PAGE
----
This leads me to believe that their believed ability to read people’s minds is often a negative experience.
Paranoid Personality Disorder
In my opinion, this disorder seems much like the last two without the belief of mind reading or special abilities. A person with paranoid personality disorder would be especially distrusting of everyone around them.
They would even believe that people are out to harm them so it's much deeper than lack of social skills.
Paranoid reactions would be common as people with this disorder would automatically assume that people are trying to insult them, hurt them and basically do everything they can to "get them".
I can’t imagine it’s easy to live with someone with this disorder. I’m not sure how well they are able to rationalize if someone were to try to explain that they are not out “to get them” but I’m guessing not very well.
Additionally, people with paranoid personality disorders will hold resentment toward others as they are constantly lying to themselves about people's intensions.
Group B - “Emotional and Compulsive”
The term “dramatic” has also been used to briefly describe how people within this group function in their disorders.
While this term has been coined as nearly an insulting adjective for someone, the true term absolutely applies to the personality disorder types found in this group.
I found some of the information about the disorders in this group to be surprising.
I thought for certain that I was more familiar with this group of disorders than the other.
The four disorders found in this group are Antisocial Personality Disorder, Narcissistic Personality Disorder, Borderline Personality Disorder and Histrionic Personality Disorder.
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From a glance you might think that some people found in this group severely lack social skills, and some are manipulative and lack the ability to empathize with others.
You’d be correct, but there is so much more to it than I was aware of.
Antisocial Personality Disorder
I’d have to say, after researching these top 10 personality disorder types, I learned the most from this one.
I always assumed that someone with antisocial personality disorder was just someone with a severe lack of social skills. Someone who avoids group gatherings, and is generally just disinterested in group activities.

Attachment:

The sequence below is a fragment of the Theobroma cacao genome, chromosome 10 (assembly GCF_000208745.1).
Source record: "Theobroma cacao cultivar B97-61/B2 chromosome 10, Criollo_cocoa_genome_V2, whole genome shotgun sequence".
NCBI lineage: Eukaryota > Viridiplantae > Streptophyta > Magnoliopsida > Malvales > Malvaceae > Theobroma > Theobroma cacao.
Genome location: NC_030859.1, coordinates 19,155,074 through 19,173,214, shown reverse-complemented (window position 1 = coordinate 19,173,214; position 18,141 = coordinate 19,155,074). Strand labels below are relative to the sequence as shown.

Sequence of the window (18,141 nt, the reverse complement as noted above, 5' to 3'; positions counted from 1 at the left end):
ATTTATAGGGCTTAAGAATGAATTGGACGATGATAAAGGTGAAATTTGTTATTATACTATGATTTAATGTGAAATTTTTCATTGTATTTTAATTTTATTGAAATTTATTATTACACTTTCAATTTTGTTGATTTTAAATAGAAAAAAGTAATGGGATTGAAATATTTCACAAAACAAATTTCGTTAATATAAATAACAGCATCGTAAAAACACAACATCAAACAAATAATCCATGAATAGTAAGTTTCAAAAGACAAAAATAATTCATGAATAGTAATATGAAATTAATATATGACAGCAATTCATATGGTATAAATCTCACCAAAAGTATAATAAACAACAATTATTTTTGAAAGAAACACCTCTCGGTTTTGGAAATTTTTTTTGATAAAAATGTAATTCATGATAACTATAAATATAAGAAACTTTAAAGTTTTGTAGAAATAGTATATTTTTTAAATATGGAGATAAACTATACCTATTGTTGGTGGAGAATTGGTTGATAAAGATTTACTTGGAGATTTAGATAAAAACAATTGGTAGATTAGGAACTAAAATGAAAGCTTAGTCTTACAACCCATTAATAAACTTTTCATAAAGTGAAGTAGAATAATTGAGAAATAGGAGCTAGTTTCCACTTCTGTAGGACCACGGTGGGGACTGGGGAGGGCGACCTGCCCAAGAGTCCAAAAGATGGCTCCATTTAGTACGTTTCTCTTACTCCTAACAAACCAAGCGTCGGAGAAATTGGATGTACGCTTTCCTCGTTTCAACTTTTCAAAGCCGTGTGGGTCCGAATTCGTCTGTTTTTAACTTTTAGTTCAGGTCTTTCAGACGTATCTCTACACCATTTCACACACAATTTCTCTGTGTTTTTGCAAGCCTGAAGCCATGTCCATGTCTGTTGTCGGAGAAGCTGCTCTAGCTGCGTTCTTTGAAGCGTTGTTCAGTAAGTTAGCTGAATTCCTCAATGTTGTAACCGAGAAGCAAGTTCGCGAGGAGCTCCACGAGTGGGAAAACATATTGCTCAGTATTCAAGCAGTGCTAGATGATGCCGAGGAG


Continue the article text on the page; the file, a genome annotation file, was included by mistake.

I was wrong.
The truth about someone who has been diagnosed with antisocial personality disorder is that they can be dangerous toward others. They are also known to be and very reckless.
Most of the time this includes breaking the law by not caring what the outcome of poor choices could be. They are also impulsive and aggressive toward others.
The sad fact is that people with this disorder often do not have good relationships as they mistreat others and cannot be trusted.
There are so many psychotic traits to antisocial personality disorder that it can be hard to tell the two apart.
This article from promisesbehavioralhealth.com does a great job of explaining the differences and similarities between antisocial and psychopathy personality disorders.
Narcissistic Personality Disorder
Lately, I feel like I’ve been seeing more about narcissistic personality disorder than in past years - which is great!
It’s good that people are acknowledging it and educating themselves.
Someone with narcissistic personality disorder is someone who people would describe as selfish but those closest to them know it’s much more exhausting than that.
A narcissist will make everything about them and make everyone else feel irrelevant to them. They are intimidated (and even irritated) by the success of others and their self-esteem is extremely fragile.
A while ago I wrote an article on the 9 Signs of a Narcissist. Feel free to check it out if you’d like a more in depth explanation!
Borderline Personality Disorder
Borderline Personality Disorder is one of few personality disorder types that I think some of us (without disorders) can relate to the most.
I’m not trying to downplay the symptoms, however, many of them are things the average person might experience on a much more mild scale every now and then.
It’s important to know what to look for as this is one of the most self-sabotaging disorders.
A person may have this disorder if they have serious mood swings, interrupting abandonment issues, or even if they are unable to keep meaningful relationships.
Another important factor to watch out for is self-harm or recklessness.
Obviously, this has been the characteristic of other disorders, but in this case, the self harm can be accompanied when the individual is being irrationally angry.
The symptoms of this disorder kind of remind me of someone who feels unworthy of love but doesn’t know that that’s what’s going on.
They would have a hard time trusting people and even if they let someone in and started to get close to them, their self-sabotaging behavior will most likely ruin the relationship.
Histrionic Personality Disorder